Thus the first Scottish martyr to the Reformation sealed his testimony; but it stirred the country, and aroused a 'feeling which rested not until the Popish religion was extirpated from the realm by the enlightenment and conversion of the people.
The clergy of Scotland were, as we have already stated, remarkably depraved both by ignorance and vice, but there were some among them who could appreciate a martyr's testimony.
“ On a careful examination of the traces of Hamilton's influence during the period now defined (from 1527 to 1540), it will be found that it principally affected three sections of his countrymen—the Augustinian canons, the Dominican friars, and the nobility and upper ranks of several parts of the kingdom.”
“Every one must have noticed the very prominent position which was taken in the general history of the Reformation by the order of St. Augustine. Luther himself, it is well known, was an Augustinian monk; and Staupitz, the first man from whom Luther learned any rudiment of evangelical truth, was vicar-general of the order in Saxony and Thuringaria. It was the same in Flanders, in France, and in Spain. The Augustinians of Antwerp were the first Lutherans of the Low Countries, and gave up to the cause of the Reformation, in the great square of Brussels, its two first martyrs-Henry Voes and John Esch. John Castellane, one of the earliest and most eminent of the French Protestants, was 'a religious man of the Friars' Eremites, of the order of St. Austin.' Dr. Cazalla, the celebrated Spanish Lutheran, who perished at Valladolid in the auto-de-fé of 1559, and who is described as a standard-bearer of the Gospellers, was an Augustinian friar. It was the same also in England, Dr. Robert Barnes, one of the first Englishmen who ventured to tell Wolsey, the truth, and who afterwards suffered martyrdom in Smithfield, was friar of the Augustinian monastery in Cambridge, where he gave shelter to the preaching of Latimer and Bilney, when these reformers were driven from the university pulpit of St. Mary's. It proved the same in Scotland too. It was the Scottish Augustinians who first gave disciples to the Reformation, and who first suffered in its cause. Patrick Hamilton was himself the abbot of an Augustinian house; and Alexander Alane, his first and most eminent convert, was, as we have seen, a canon regular of the Augustinian priory of St. Andrews.”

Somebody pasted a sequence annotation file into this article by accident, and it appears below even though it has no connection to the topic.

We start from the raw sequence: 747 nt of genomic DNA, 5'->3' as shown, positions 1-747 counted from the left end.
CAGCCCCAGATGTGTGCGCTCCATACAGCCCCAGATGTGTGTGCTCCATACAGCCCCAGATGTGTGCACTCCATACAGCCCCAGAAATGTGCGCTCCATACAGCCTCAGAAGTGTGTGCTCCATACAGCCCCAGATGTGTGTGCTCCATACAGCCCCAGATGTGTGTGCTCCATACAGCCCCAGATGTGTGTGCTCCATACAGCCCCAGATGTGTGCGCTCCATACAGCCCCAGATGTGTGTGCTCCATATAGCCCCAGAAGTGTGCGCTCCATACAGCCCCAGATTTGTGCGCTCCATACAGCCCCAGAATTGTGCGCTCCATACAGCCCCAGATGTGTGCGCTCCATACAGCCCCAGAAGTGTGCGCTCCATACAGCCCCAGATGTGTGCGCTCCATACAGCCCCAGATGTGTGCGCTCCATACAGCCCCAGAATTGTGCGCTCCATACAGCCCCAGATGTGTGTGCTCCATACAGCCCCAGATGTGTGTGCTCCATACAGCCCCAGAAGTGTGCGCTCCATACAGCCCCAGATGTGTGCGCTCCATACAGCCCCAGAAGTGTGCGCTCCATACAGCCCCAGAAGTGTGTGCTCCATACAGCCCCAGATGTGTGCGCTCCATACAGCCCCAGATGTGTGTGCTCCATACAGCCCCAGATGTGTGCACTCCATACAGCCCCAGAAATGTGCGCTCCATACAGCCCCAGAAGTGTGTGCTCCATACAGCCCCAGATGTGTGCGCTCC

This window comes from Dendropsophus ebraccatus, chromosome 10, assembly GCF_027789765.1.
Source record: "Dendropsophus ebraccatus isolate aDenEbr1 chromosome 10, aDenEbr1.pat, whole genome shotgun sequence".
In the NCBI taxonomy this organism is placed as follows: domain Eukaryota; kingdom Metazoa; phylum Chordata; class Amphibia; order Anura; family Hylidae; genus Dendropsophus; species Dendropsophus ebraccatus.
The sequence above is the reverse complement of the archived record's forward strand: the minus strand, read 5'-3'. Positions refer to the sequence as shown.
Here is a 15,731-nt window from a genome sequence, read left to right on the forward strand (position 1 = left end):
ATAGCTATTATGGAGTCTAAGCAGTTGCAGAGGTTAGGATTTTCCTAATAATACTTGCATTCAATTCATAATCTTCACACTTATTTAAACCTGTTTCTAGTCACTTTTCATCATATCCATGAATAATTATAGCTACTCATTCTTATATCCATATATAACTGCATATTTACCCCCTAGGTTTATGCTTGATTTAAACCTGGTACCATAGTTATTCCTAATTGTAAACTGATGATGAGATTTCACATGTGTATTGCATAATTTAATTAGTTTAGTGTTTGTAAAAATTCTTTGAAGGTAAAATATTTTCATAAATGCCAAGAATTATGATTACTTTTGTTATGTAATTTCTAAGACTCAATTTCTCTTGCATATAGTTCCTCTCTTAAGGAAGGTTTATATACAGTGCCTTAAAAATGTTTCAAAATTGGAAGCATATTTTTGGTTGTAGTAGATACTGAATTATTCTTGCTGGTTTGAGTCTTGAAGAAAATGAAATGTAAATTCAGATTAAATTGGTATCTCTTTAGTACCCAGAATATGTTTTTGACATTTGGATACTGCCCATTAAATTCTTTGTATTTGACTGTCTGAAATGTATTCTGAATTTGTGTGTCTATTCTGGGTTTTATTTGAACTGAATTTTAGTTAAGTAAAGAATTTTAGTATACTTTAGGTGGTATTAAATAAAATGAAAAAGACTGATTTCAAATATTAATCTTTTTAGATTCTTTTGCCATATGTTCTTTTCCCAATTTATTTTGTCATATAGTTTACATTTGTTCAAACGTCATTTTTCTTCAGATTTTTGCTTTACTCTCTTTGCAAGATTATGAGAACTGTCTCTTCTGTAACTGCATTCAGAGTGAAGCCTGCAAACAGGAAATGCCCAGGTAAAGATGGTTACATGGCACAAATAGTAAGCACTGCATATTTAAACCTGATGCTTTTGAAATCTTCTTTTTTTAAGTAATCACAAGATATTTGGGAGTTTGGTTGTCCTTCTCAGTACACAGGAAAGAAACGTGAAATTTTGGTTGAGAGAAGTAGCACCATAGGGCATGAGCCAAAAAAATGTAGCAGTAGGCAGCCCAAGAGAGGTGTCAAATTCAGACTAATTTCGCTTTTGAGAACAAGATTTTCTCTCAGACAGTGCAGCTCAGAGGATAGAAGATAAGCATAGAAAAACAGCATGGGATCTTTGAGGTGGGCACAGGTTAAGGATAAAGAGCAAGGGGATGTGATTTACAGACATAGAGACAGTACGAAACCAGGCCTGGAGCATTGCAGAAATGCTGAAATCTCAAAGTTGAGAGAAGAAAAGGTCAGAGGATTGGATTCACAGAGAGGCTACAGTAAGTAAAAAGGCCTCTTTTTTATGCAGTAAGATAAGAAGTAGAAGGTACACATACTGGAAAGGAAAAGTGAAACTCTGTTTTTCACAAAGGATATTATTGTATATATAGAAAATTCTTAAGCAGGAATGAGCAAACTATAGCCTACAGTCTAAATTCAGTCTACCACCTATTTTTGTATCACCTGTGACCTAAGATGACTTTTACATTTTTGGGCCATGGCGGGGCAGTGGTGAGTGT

It is a striking fact in history that subsequent evange gelical movements among Romanists have generally risen
from the same order. The Jansenists were all followers of Augustine.
Some celebrated names among the Scottish clergy embraced the doctrines of Hamilton.
The death of Hamilton produced very different results from those his persecutors designed. His youth, his birth, his piety and his fervent preaching, drew general sympathy, and many began to inquire what were the principles for which he suffered. Knox informs us that a little treatise which Hamilton had composed in Latin, and which stated the gospel plan with great clearness and brevity was extensively circulated and produced a deep impression. There were several of the professors of the university who taught the doctrines of Hamilton. The confessor of the king, also, received the light of the truth by them and boldly taught what he believed. He was too near the king to be openly proceeded against ; but insinuations were suggested to the mind of the king in order to prejudice him against his faithful confessor. Seton soon found it necessary to depart. A Benedictine monk, Henry Forrest, was another of Hamilton's followers, and against him the archbishop proceeded. He was soon afterwards condemned as “equal in iniquity with Master Patrick Hamilton,” and was burned at the stake. “ My lord,” said a gentleman to the archbishop,"if ye burn any more, except ye follow my counsel, ye will utterly destroy yourselves. If ye will burn them, let it be in low cellars, for the reek (smoke) of Master Patrick Hamilton has infected as many as it blew upon.” That was a true saying, for the more they burned the more the Reformation spread. The blood of the martyrs was the seed of the Church as it had been in the early ages of Christianity.